It is hard to avoid a feeling of déjà vu. Back in 2013, an established al-Qaida ideologue lamented the decline of the jihadi web forums, warning users against migrating to social media platforms Twitter and Facebook and calling for a revival of the forums as the “main theater” of internet jihad. The appeal of course failed to persuade, as the platforms, and Twitter in particular, surged in popularity and left the forums in the dust. Fast forward three years, and again things are changing. Now, a jihadi author is lamenting the decline of the social media platforms, warning users against migrating to Telegram, an encrypted messaging service, and calling for the revival of Twitter and Facebook as the locus of web-based jihad. The al-Qaida ideologue from 2013, while ultimately unpersuasive, was right on one count. He predicted that a day would come when the social media platforms would “shut their

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Who is Iyad Qunaybi?

For years, many Jihadi-Salafi scholars and fighters from several countries have been dealt with in articles about global jihad (and here on Jihadica, of course). One country that has supplied quite a number of these people is Jordan. Men such as Abu Mus’ab al-Zarqawi, Abu Muhammad al-Maqdisi and Abu Qatada al-Filastini have long been involved in or have commented upon all things jihad. One person who could be included in this group but has not received anywhere near the attention that the three mentioned above have received is the relatively unknown Iyad Qunaybi. Kuwait According to Qunaybi’s website, he was born in Kuwait on 22 October 1975, although he and his family moved to Amman in Jordan when he was still a baby. Given that his parents were Palestinians from Hebron, they were officially Jordanian citizens (the Hashimite kingdom controlled the West Bank from 1948-1967 and made all its inhabitants

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The Islamic State of Decline: Anticipating the Paper Caliphate

It is still too early to predict the collapse of the Islamic State, but it is telling that the group’s own media, which usually keep to a narrative of unstoppable progress and battlefield success, have begun signaling decline. Last week, an editorial in the most recent issue of the Islamic State’s weekly Arabic newsletter, al-Naba’ (“News”), well captured this new outlook. Titled “The Crusaders’ Illusions in the Age of the Caliphate,” it offers a grim view of the future, both for the Islamic State and for those seeking to destroy it. I provide a full translation below. Much of the editorial echoes the downbeat sentiments expressed by the Islamic State’s official spokesman, Abu Muhammad al-‘Adnani, in his recent audio statement of May 21 of this year. While in that statement ‘Adnani was sure to project a measure of confidence, remarking that the Islamic State is “becoming stronger with each passing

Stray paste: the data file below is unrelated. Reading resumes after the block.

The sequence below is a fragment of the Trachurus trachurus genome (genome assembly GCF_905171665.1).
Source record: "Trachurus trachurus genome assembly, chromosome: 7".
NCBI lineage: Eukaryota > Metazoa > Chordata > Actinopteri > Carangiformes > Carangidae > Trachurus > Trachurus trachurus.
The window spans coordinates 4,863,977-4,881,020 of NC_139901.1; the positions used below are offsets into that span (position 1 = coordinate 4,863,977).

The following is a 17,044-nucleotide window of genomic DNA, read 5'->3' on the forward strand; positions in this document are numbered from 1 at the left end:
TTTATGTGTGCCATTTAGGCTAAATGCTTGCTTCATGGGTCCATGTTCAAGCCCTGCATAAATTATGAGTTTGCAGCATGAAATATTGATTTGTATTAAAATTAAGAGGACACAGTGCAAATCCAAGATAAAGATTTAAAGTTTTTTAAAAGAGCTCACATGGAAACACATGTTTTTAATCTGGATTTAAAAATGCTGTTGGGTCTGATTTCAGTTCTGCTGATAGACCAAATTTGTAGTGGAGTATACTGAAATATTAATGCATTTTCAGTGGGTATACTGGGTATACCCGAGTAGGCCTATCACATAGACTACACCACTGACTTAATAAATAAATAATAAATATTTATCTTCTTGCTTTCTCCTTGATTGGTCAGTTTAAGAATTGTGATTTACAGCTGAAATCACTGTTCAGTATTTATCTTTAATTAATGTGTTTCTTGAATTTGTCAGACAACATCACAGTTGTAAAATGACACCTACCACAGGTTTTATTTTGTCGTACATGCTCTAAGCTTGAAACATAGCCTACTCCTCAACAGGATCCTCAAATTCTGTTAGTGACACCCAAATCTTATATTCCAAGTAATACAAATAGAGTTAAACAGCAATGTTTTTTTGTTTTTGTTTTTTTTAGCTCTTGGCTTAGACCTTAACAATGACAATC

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The Extremist Wing of the Islamic State

[Welcome to Tore Hamming, a PhD candidate at the European University Institute working on inter-movement dynamics within Sunni Jihadism with a special focus on the al-Qaida-Islamic State relationship. You can follow him on Twitter @Torerhamming.]   In a chapter titled “Destructive Doctrinarians,” the author Brynjar Lia describes Abu Mus’ab al-Suri’s critique of Salafi rigidity in doctrinal matters. Suri, a Syrian strategist associated with the Muslim Brotherhood and later al-Qaida, fought in Afghanistan in the late 1980s and was a supporter of the Taliban. Unlike Suri, many of the Arab foreign fighters in the region despised the Taliban, especially the Saudis and Egyptians who considered them religiously deviant.[1] According to Suri, their extreme focus on correct doctrine became a severe obstacle to successful jihad.[2] There is a similar debate today inside the Islamic State, despite the group’s reputation for religious extremism and uniform belief.[3] The hardline of Islamic State leader Abu Bakr